Labour will split with a whimper, not a bang.

A large portion of the people who were in the Labour Party will not be in it shortly.

Some will just leave and drift out of direct participation in political parties.

Some may join the Lib-Dems.

Some MPs may resign the whip and form a new group in parliament — one which may even mutate into a political party with an infrastructure of its own. If this happens, it’s possible that it would reach some kind of accommodation with the Lib-Dems. This would be an SDP MkII without the fanfare. Or the big hitters.

Who knows? One thing is certain. The Parliamentary Labour Party haven’t responded properly to the catastrophe that befell it a year ago. Their ‘coup’ was always, obviously going to fail.

Because they didn’t know this (and they should have) we’ve had to wait a further three months for opposition to the Conservatives at a moment that they’ve needed opposing more than ever. A faction that exists primarily to attack social democracy has grown stronger still while all of this has been going on. I expect more similar dithering once the result of the current leadership election is announced (as everyone now expects) in Jeremy Corbyn’s favour.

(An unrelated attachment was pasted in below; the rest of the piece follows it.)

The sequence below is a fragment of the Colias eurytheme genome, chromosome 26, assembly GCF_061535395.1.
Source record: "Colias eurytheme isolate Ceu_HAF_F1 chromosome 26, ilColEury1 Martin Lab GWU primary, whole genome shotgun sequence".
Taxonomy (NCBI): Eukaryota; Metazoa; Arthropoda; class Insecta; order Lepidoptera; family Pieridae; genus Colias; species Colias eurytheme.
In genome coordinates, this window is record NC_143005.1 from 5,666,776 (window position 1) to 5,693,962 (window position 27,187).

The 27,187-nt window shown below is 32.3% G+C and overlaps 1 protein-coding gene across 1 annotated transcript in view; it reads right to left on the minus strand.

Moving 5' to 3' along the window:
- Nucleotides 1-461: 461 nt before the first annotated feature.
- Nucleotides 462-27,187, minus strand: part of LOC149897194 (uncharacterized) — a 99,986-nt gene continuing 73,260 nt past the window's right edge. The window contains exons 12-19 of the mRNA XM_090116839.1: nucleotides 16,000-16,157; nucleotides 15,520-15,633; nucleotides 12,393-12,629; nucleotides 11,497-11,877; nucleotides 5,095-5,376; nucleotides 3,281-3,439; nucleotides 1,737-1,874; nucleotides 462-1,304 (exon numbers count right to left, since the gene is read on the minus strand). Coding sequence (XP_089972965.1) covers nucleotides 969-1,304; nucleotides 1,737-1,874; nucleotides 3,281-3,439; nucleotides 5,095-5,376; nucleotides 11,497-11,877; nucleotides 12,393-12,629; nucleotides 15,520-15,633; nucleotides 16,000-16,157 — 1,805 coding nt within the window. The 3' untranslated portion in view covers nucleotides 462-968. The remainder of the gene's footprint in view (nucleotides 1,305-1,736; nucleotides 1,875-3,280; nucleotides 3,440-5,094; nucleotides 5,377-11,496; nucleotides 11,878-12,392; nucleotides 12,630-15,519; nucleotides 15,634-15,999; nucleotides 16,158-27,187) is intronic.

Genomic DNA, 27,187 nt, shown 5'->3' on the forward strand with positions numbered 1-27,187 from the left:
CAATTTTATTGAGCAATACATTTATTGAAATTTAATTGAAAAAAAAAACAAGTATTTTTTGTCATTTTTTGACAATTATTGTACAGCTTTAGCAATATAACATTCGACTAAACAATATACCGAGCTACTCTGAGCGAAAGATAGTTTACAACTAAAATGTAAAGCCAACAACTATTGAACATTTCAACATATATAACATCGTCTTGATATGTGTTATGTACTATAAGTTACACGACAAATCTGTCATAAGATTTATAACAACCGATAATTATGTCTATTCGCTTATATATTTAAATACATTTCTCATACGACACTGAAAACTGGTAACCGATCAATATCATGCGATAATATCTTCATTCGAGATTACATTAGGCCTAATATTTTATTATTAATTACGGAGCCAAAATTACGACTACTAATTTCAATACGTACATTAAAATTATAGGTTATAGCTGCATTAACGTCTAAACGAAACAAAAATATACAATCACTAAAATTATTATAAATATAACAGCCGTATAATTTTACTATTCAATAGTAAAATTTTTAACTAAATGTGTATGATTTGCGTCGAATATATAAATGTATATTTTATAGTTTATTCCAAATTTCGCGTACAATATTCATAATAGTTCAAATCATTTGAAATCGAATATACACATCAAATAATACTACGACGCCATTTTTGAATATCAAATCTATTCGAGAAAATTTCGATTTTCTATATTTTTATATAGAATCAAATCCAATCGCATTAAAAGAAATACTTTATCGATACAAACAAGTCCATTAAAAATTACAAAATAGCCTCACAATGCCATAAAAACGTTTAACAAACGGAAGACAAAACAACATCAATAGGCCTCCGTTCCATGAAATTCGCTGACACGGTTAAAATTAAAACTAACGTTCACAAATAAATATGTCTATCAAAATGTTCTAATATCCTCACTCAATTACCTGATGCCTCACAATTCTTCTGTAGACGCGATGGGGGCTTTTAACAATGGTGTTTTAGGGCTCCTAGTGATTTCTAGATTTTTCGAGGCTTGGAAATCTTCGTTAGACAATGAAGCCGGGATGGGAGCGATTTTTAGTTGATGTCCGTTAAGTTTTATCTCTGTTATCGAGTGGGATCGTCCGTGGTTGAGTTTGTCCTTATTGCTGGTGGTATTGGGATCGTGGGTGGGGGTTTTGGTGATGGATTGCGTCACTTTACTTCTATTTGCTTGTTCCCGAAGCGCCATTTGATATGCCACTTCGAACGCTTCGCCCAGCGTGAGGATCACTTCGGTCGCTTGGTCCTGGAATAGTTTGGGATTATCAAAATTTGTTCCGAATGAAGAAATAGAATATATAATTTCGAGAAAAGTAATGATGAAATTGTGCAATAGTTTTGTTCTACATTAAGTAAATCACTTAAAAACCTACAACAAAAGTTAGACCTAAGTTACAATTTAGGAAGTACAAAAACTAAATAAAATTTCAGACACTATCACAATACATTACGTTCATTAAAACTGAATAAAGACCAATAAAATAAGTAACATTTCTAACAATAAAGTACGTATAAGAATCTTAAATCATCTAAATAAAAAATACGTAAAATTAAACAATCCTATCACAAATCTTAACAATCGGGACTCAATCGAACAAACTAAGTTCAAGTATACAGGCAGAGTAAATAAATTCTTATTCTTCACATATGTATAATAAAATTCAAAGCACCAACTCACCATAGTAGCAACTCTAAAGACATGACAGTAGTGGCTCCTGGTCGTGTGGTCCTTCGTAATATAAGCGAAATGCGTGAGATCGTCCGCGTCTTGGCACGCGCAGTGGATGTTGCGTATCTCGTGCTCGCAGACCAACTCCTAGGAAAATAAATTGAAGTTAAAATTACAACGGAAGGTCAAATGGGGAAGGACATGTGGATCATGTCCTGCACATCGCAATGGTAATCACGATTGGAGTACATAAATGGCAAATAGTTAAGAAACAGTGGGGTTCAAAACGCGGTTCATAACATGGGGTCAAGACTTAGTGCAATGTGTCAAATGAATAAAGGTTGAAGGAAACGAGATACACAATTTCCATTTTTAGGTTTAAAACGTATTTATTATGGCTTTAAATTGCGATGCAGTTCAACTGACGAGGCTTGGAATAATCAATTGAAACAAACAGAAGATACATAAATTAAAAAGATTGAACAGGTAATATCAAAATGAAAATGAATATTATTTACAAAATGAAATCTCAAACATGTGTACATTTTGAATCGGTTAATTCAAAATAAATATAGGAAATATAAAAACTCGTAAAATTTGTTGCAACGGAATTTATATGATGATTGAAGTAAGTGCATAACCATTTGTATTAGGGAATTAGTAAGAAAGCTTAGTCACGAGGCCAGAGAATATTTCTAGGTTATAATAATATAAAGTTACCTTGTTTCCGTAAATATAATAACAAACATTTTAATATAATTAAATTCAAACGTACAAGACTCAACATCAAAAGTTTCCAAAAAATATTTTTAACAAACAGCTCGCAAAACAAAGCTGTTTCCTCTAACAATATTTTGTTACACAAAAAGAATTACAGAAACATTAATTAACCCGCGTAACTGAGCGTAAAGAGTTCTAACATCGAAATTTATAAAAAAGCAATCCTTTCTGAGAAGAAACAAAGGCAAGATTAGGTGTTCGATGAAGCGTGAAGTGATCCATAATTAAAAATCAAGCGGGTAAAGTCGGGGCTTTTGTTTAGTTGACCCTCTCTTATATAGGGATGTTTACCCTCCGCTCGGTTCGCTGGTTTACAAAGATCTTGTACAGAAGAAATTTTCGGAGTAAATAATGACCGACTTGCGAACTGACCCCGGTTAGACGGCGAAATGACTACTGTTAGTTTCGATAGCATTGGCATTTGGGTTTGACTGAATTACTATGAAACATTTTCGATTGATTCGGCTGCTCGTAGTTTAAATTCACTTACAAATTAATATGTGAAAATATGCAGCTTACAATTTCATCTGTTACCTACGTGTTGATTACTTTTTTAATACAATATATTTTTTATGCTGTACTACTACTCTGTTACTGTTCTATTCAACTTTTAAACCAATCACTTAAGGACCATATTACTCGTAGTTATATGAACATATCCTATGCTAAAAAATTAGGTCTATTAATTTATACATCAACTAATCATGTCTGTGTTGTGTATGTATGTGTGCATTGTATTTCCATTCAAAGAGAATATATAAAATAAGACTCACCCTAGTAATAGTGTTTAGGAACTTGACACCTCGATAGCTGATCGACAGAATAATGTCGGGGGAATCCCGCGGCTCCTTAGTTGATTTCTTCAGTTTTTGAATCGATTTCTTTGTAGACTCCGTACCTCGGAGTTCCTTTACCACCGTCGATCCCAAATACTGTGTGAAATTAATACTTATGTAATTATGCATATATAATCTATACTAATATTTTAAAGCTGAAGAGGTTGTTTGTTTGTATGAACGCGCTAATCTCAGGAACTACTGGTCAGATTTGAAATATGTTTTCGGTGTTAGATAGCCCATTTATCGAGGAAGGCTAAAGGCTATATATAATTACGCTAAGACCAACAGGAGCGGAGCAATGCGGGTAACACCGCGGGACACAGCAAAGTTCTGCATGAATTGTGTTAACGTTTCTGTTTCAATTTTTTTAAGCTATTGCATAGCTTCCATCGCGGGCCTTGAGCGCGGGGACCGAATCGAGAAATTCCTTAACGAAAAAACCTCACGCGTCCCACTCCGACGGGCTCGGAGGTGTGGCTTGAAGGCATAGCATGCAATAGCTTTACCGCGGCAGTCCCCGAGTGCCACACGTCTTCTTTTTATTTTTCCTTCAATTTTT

For this reason, success is hugely unlikely for any new entity led by people who are currently Labour MPs. If there is to be a new political party, it would be best not to attempt to form it out of the ashes of ‘moderate’ Labour or to accept the leadership of, or any pre-eminence for, existing Labour MPs.

With one or two obvious exceptions, they’ve been hopeless this year.

They are the vacuum that made this disaster possible.

One clap, two clap, three clap, forty?

By clapping more or less, you can signal to us which stories really stand out.